JOHN AVLON, CNN CONTRIBUTOR: Right. I mean, look, Mitt Romney needs to own this week. This is his chance to reintroduce himself to the American people.

So the fact that Isaac has looked like it was heading here for Tampa and now unfortunately seems like it's heading for New Orleans. Those folks don't need another hurricane. It is a distraction.

BALDWIN: It is a distraction.

AVLON: It is a distraction from just owning the news cycle perspective. So I think part of the key is to show a degree of compassion for the folks in Louisiana or wherever the storm might hit.

BALDWIN: Like the prayer at the top of the hour.

AVLON: Absolutely, to show folks in the path of the storm are in their prayers, but also go ahead with their plan. They have to execute their plan and reintroduce Mitt Romney and his vision and the Republican to the country going forward.

BALDWIN: Jump in.

MARGARET HOOVER, CNN POLITICAL CONTRIBUTOR: I will say though nobody is more ware or more sensitive to a hurricane headed to New Orleans than the Republican Party. I mean, I worked in the Bush White House during Katrina.

We are very, very sensitive. There are things that are different now in New Orleans and in Louisiana as well. For example, gubernatorial leadership, we have a rising star in the Republican Party, Bobby Jindal who will not be here because he's in New Orleans.

So there's a, of course, lot of sensitivity, a lot of eyes on New Orleans. It will be sort of in the thoughts in the present, but also with the hope. It's a Category 2 hurricane. It's likely not going to circumvent the narrative that you --

BALDWIN: We'll keep talking storm, but I do want to talk women with you specifically because we look at these polls, Margaret, and you see the president, I see you shaking your head, but it's quite a healthy lead that the president has.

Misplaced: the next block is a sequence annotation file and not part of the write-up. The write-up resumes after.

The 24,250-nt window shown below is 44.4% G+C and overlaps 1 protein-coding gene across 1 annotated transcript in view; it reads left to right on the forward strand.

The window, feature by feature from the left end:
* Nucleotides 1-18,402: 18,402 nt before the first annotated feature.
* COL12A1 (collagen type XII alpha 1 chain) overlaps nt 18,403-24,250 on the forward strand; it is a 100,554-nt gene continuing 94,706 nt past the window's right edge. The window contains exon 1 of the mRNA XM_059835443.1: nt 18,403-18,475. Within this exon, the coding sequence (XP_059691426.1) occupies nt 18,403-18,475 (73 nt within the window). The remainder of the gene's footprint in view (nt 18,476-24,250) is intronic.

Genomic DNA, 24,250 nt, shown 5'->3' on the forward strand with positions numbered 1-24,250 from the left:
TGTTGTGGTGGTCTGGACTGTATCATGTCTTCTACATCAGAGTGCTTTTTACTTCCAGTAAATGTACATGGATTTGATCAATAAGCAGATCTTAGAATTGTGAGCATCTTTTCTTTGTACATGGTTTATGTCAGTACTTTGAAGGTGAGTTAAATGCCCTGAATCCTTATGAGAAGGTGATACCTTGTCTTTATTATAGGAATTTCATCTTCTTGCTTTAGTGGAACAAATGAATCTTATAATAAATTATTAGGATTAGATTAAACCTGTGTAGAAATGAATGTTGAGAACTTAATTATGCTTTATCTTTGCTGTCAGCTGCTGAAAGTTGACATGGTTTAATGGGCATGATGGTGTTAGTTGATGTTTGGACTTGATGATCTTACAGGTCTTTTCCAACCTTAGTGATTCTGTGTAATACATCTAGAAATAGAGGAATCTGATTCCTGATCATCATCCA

It's a 29-point advantage in the most recent poll when CNN asked who is in touch with problems facing women. That's quite a divide. How can Romney and Ryan overcome the gap?

HOOVER: Well, the war on women has been an off to discuss topic amongst Republicans. I'm a woman. I'm a Republican. I get there's an absolute gender divide.

BALDWIN: You get it, but how do they close it?

HOOVER: Ann Romney is very, very critical and I also think there are some credible young women leaders. Suzanna Martinez, the governor of New Mexico, Nikki Haley, the governor of South Carolina -- they will be around during the convention. It's important for Mitt Romney and the party to highlight the women Republican leaders that we have.

BALDWIN: OK, you're a speech writer.

AVLON: Yes.

BALDWIN: How do you -- if you're Mitt Romney and he's practicing at his high school giving this speech, practicing this speech. What are you writing? How do you get into this? What should he say?

AVLON: I think the real key for Mitt Romney is to not only reintroduce himself to the American people, but tell people what his character narrative is. What are the things that have really shaped his character? Things that can help the American people relate to him.